One of the many valued services for practitioner members is the guidance issued under the auspices of the Professional Practice Board. There have recently been three sets of guidance issued. The first relates to clinically defensible decisions in the best interests of patients and relevant others: Interim Supplementary Guidance for Chartered Psychologists Seeking Approval and Acting as Approved Clinicians. The second provides a detailed explanation of the proposed Connecting Communities model: Connecting Communities, a New Horizons Strategy for Local Wellbeing Service Networks. The third is a revised edition of the implications for ethical practice in delivering psychology services over the internet and mobile telephone networks: The Provision of Psychological Services via the Internet and Other Non-direct Means (second edition).
The psychologists of the future who are currently studying at A-level or as undergraduates can get a glimpse of current research and practice across different areas of psychology at the Student Lectures, held this year in Edinburgh and London (see p.14). These one-day events included a wide range of topics. In Edinburgh the topics included self-presentation on online dating sites, evolutionary ideas about love, what makes us human, crisis negotiation, and whether or not pop music is bad for young people. In London the topics included traumatic spinal injury, talents in people with autistic spectrum disorders, brain damage, unlocking memories, and gambling addiction. These days are very popular and reaching out to young people is a real investment in the future of the discipline.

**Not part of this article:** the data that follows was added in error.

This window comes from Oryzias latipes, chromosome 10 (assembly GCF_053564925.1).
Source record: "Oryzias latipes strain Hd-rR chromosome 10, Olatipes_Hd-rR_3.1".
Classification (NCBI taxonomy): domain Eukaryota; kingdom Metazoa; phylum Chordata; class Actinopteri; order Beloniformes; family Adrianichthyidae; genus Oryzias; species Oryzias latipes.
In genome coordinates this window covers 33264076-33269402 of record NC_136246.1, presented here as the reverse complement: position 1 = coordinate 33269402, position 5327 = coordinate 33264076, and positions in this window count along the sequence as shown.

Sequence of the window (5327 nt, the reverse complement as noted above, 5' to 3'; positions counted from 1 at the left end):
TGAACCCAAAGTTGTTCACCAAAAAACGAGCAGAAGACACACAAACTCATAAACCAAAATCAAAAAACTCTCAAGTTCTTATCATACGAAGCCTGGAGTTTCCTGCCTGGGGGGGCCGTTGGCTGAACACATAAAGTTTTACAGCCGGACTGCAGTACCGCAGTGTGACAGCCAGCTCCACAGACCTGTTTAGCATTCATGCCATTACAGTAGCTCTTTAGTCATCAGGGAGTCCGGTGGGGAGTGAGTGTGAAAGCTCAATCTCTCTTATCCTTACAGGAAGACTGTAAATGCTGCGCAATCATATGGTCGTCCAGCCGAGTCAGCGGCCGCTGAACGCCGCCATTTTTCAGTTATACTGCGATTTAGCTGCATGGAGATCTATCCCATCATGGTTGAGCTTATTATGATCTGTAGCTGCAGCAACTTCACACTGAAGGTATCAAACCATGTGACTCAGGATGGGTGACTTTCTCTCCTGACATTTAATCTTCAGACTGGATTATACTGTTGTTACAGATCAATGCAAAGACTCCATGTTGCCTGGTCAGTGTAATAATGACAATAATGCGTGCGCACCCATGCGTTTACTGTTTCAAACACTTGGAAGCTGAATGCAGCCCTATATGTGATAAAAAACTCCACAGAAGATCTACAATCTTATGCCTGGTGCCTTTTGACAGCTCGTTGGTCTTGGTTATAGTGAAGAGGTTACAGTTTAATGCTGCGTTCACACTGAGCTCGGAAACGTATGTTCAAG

Finally, I spent some time with the Scottish Branch recently at their invitation and gave a presentation about some personal thoughts on the future of the Society. The feedback was very interesting and it was lovely to meet some old, or should I say long-standing, friends again and to discuss the past as well as the future.
Award for Distinguished Contributions to Professional Psychology
David Lane and Graham Turpin
The Professional Practice Board has honoured two psychologists with a joint Award for Distinguished Contributions to Professional Psychology 2009. The winners of the award, which recognises and celebrates psychologists who have made an outstanding contribution to professional practice, are Professor David Lane and Professor Graham Turpin.